“If I knew that it would be possible to save all the children in Germany by bringing them over to England and only half of them by transporting them to Eretz Israel, then I opt for the second alternative.”

        I hope you will agree that the person who uttered those words is one sick fuck.

      • Chaos4700
        April 12, 2010, 11:06 pm

        I love it that this is the best that Zionism has to offer. All the wit and charm of a brick dropped from an overpass through a windshield.

      • thankgodimatheist
        April 12, 2010, 10:07 pm

        But citizen..What do you make of the concept of “the spoils of war”? Israelis, in their infinite wisdom massively adhere to it and see nothing objectionable about it… Why singling poor Witty?

      • thankgodimatheist
        April 12, 2010, 10:13 pm

        Not to mention the other largely condoned and espoused (in Israel) concept of “fait accompli” or facts on the ground..Who can argue with that? Witty? Not holding my breath.

      • zamaaz
        April 13, 2010, 11:20 am

        The concept of ‘spoils of war’ is one of the conventions of civilization that defined the territorial character of present states or nations. If we reject this concept we have to overhaul the present state of civilization throughout the world. That would be very bloody, deadly, and terminally sane. That is a real hell on Earth!

    • Chaos4700
      April 12, 2010, 10:12 pm

      You would, Witty, but then it means your children get to go to Israel while most of the world’s Palestinians can’t.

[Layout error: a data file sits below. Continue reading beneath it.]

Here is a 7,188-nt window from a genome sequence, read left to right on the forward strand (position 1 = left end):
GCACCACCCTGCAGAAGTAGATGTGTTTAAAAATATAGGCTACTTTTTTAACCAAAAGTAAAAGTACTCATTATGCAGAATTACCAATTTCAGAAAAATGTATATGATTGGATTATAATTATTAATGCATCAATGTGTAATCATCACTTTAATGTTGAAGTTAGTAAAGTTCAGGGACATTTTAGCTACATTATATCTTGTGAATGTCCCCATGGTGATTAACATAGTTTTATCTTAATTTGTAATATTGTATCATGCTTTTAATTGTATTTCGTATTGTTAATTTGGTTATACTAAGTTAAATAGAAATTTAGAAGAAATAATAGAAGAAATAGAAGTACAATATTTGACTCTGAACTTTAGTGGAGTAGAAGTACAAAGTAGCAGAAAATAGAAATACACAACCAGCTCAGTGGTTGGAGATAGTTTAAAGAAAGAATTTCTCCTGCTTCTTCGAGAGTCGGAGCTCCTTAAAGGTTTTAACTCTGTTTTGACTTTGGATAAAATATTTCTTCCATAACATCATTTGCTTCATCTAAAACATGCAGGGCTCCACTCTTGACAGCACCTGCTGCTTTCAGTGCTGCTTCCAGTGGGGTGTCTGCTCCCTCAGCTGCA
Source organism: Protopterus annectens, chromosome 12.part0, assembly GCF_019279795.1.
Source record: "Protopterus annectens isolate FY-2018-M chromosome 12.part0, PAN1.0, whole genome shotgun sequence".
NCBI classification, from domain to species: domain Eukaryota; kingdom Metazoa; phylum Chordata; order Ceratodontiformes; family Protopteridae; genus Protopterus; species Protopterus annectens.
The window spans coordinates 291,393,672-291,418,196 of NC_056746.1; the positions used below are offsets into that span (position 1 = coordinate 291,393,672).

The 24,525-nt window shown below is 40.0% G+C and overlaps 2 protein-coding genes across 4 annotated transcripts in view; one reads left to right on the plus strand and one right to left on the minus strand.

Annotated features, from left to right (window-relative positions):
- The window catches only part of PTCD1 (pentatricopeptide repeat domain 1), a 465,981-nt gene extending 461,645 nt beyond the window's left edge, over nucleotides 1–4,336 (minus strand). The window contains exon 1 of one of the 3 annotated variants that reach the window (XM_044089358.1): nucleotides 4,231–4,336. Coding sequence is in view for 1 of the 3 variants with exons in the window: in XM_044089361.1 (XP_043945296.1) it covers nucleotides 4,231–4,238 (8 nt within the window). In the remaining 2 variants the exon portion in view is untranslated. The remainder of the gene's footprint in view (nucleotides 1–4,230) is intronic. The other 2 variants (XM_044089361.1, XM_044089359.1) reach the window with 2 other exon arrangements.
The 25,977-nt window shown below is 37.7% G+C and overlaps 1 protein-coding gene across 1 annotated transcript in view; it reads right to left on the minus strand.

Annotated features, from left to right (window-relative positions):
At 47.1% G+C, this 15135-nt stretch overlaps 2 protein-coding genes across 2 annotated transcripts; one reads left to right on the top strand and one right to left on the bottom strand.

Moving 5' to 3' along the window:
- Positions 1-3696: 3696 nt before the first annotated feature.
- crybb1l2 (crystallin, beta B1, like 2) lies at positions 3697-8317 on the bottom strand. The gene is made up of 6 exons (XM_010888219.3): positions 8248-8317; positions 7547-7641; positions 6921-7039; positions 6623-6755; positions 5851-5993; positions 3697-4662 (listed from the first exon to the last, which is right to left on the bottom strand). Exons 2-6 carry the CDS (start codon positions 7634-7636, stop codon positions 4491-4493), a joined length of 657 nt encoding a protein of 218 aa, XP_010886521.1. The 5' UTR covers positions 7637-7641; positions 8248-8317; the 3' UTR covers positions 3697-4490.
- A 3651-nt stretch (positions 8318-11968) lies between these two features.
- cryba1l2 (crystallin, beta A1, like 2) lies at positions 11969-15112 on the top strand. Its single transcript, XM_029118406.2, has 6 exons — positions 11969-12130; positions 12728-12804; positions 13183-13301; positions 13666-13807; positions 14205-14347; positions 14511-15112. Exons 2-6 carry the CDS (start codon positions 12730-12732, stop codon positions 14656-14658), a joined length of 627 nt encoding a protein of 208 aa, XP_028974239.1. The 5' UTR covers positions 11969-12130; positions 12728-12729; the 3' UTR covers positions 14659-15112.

Think about it. Your children have a right, as privileged Jews, and for that reason alone to visit a land that a Palestinian born there cannot extend to his children. To say nothing of the Palestinian himself/herself.

      And then there’s the whole matter that this is a direct violation of the Geneva Conventions.

      This sounds racist to me, does it to you?

      • Chaos4700
        April 12, 2010, 10:18 pm

        Not just visit, in point of fact. Your children can literally move there, get assigned a plot of land that used to belong to that Palestinian family, and build a home.

        Heck, they can even have a Palestinian home existing right now bulldozed to make room for it, and if they act before this thing theoretically gets enacted (it won’t) it would be “grandfathered” in.

        You like that, do you?

      • yonira
        April 12, 2010, 10:29 pm

        And those same children can’t visit several ME countries after they visit Israel. whats your point?

      • thankgodimatheist
        April 12, 2010, 10:46 pm

        And those same children can’t visit several ME countries after they visit Israel. whats your point?
        ——————–
        I don’t see your point either, yonira. Why should they be able to visit several ME countries after they visit Israel? Are all problems solved? There’s a specific reality on the ground, a contentious/enmity between those countries and Israel. There aren’t diplomatic relations as a starter! What do you make of that? Especially when Israelis themselves are forbidden from visiting “enemy “countries as well. Some Israeli Palestinian authors were not allowed to visit Lebanon to receive prizes they won in Beirut! So what’s your point?..

      • yonira
        April 12, 2010, 10:56 pm

        you made my point like 3 times, thanks!

      • Chaos4700
        April 12, 2010, 11:02 pm